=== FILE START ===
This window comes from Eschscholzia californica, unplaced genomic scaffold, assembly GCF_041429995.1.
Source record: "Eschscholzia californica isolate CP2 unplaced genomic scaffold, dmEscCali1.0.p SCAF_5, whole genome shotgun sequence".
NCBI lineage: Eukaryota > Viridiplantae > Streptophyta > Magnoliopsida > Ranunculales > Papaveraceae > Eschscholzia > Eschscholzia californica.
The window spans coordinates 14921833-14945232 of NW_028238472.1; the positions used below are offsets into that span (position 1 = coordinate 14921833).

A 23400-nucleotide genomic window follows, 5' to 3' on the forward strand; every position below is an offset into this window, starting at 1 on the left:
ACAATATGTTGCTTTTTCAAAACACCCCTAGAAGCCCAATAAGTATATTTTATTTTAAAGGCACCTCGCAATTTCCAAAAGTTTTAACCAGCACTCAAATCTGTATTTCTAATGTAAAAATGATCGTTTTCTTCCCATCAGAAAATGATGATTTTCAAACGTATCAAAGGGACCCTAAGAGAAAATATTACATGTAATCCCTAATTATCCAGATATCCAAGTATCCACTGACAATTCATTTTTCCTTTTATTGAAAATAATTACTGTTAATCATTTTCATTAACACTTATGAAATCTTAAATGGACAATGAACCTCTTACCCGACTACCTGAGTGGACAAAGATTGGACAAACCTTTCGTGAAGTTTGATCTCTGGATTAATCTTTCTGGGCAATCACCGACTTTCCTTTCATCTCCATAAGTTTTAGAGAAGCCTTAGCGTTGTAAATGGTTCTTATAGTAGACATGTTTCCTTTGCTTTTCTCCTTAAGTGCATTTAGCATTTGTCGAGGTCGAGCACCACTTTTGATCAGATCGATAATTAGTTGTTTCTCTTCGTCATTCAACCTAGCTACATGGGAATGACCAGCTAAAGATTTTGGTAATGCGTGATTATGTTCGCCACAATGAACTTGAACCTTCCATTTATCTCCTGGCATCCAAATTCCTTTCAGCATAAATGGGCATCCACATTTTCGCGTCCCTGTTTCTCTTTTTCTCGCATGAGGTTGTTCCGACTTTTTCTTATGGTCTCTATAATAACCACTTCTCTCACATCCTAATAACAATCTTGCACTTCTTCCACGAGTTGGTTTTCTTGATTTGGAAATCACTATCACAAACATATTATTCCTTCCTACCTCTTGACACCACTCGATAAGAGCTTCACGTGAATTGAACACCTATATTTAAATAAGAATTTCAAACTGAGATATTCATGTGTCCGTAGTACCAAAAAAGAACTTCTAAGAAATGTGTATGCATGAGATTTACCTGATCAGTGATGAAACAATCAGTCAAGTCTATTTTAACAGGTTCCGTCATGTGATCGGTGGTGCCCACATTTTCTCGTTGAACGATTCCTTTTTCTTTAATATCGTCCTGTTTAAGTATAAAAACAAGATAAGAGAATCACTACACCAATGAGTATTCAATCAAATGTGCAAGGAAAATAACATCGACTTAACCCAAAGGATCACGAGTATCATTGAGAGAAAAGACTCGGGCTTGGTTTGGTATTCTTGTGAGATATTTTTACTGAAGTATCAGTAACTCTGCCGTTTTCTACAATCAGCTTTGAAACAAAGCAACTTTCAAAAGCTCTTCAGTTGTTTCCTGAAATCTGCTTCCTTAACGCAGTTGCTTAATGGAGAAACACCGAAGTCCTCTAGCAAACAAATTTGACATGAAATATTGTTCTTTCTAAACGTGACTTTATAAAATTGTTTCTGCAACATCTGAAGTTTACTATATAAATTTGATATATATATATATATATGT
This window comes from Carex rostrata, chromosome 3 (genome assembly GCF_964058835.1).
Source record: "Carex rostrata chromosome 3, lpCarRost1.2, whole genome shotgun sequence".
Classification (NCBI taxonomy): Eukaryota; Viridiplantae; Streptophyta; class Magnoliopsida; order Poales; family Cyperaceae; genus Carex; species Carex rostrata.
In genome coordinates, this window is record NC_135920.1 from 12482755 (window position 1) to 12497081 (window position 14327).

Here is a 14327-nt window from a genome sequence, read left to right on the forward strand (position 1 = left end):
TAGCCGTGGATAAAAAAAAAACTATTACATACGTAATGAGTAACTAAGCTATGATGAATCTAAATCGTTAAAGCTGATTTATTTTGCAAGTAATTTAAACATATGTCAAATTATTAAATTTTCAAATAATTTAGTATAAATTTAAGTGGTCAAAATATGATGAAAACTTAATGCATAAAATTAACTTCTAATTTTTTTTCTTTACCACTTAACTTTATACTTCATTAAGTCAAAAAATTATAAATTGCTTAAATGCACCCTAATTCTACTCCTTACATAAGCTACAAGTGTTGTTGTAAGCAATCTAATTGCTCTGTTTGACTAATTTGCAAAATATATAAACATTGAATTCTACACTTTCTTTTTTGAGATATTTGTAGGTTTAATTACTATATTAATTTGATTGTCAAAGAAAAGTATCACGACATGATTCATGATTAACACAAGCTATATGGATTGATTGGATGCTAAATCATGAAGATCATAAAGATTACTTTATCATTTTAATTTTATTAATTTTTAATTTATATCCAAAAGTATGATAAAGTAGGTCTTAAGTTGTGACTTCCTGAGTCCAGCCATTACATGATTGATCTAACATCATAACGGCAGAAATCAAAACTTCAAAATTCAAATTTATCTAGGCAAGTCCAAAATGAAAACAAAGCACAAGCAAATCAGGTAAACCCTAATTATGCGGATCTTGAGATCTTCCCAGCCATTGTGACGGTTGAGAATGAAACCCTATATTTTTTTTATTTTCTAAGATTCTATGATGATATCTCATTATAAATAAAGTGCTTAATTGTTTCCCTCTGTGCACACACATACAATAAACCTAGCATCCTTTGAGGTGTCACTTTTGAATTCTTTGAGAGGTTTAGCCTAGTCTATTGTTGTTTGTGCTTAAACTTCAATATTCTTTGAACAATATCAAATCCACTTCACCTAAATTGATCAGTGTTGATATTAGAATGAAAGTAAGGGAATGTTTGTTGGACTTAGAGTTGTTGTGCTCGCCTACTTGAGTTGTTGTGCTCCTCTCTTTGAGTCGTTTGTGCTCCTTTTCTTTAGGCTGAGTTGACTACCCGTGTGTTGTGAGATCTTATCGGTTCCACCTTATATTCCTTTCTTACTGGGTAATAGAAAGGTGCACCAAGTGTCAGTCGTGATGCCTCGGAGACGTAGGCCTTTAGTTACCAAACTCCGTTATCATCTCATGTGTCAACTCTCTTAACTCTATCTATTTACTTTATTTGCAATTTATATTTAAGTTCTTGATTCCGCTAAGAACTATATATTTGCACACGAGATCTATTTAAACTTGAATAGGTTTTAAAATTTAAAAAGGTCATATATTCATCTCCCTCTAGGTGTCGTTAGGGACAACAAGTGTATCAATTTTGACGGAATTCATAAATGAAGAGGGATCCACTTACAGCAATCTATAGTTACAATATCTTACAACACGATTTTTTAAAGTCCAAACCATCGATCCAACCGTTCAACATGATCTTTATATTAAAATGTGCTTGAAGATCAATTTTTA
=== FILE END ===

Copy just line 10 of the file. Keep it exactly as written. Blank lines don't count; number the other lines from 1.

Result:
In genome coordinates, this window is record NC_135920.1 from 12482755 (window position 1) to 12497081 (window position 14327).